Why I Attend Leaders Assembly as a Day Camp Professional
WHY I ATTEND LEADERS ASSEMBLY AS A DAY CAMP PROFESSIONAL
By Elana Rivel
During the interview process for my position as Director of Ramah Day Camp, I asked our Executive Director about professional development opportunities. It had been almost 20 years since I was in an administrative position for a camp and I was curious about what outlets I might have to network and grow my skills. “The camping business loves conferences!” he assured me. And, in fact, with my start date in early February, I had two camp conferences within the first month of my hire.
I was fortunate to have Foundation for Jewish Camp’s Leaders Assembly be my first venture into camp conferences. It served as a grounding space for me where I was surrounded by people who truly loved Jewish camp, and the potential within it for ourselves, our staff and our campers.
At Leaders Assembly in 2016, I learned new techniques for task management that led to a change in my own system. I studied data about staff retention and learned about ways to increase that retention (including using the language around 21st Century skill development), and was able to identify a number of initiatives to test out in each of the two summers; I attended a session on security, jotting notes down furiously, and adding questions and ideas to a long list of “Yikes! Things I hadn’t thought about before that now I absolutely must.”
While at Leaders, I had the opportunity to connect with my new Ramah colleagues; people whom I knew would not only support me in this new venture but would teach me how to be a strong Director. I was pleasantly surprised to reconnect with numerous professionals from different times in and places in my life, who have all, in one way or the other, connected themselves to the field of Jewish camping.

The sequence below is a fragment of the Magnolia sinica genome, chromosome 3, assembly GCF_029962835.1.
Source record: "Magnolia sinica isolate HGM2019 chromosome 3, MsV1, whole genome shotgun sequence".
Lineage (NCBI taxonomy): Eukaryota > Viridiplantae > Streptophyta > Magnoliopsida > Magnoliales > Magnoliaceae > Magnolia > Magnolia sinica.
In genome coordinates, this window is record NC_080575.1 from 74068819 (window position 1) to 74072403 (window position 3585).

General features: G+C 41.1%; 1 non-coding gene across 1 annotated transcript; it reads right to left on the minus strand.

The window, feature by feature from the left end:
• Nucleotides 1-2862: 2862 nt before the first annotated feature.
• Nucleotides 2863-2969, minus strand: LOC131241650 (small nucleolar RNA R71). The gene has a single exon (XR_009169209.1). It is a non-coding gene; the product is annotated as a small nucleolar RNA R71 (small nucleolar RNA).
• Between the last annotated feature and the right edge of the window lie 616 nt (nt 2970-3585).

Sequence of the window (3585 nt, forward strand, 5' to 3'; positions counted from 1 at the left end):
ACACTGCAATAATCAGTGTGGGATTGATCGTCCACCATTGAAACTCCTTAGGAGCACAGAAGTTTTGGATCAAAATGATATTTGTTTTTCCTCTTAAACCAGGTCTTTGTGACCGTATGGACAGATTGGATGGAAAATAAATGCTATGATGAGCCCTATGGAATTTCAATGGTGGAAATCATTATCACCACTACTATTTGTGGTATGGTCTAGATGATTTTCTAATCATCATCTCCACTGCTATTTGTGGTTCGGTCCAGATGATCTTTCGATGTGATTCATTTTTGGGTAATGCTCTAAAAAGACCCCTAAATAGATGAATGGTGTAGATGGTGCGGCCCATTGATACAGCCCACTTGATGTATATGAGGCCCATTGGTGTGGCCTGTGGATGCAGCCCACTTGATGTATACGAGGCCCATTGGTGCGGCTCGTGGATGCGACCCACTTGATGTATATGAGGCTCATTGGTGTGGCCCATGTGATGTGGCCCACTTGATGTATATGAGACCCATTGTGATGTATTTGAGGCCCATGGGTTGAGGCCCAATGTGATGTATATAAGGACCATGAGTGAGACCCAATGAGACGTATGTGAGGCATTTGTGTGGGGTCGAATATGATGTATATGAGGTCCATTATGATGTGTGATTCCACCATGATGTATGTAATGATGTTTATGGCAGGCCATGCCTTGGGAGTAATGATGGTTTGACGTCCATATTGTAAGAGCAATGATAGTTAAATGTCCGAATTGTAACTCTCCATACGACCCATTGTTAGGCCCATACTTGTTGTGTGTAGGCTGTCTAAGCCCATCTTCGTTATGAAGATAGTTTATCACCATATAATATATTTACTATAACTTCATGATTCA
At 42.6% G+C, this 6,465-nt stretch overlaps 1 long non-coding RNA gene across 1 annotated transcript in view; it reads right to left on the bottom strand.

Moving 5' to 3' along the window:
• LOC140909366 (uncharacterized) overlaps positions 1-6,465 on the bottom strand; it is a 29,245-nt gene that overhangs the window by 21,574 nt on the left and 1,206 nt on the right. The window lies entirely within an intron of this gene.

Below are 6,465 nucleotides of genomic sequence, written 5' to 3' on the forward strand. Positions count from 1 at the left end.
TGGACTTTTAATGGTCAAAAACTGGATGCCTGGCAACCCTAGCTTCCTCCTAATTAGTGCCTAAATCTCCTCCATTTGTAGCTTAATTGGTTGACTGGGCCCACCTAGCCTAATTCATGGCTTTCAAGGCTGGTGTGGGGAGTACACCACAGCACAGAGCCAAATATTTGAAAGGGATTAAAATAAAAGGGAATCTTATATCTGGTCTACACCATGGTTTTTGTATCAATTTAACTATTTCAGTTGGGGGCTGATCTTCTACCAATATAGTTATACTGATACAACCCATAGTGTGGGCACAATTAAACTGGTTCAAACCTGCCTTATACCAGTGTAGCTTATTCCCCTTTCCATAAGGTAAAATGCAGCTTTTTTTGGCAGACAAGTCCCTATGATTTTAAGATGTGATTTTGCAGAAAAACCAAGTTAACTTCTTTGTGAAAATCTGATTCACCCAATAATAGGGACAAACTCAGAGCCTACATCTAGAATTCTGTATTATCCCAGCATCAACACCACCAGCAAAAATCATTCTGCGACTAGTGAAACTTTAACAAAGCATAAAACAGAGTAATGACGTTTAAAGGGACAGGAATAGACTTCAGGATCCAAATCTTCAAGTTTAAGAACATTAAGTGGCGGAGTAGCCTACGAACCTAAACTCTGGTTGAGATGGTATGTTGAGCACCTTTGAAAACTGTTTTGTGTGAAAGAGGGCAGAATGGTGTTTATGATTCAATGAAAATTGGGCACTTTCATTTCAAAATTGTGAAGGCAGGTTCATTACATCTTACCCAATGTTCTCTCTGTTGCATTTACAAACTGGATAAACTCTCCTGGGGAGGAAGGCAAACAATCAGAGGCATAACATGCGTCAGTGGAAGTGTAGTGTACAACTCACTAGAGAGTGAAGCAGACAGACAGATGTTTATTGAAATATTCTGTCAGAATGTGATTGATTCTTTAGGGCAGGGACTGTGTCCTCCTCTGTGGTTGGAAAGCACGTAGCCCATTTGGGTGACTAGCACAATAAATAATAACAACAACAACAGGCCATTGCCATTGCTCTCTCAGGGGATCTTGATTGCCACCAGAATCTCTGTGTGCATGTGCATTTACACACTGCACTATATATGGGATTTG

What Leaders Assembly ultimately provided me with was the opportunity to take a step back from the whirlwind of a first month on the job, explore, consider, question and connect, and then use the following months to identify what could be implemented, further researched, or put on the back burner for another time. I am so thankful for the experience.
Elana Rivel is the Director of Ramah Day Camp, Philadelphia. Elana has worked in the field of Jewish education for nearly thirty years; across the movements, across the country and in both formal and informal education settings. Elana’s history with Jewish camping starts when she was 7 and spans day and overnight camps as a camper, staff member and director in addition to being a parent of campers and camp staff. She is thrilled to have made her way back in an administrative capacity in the camping world with Ramah.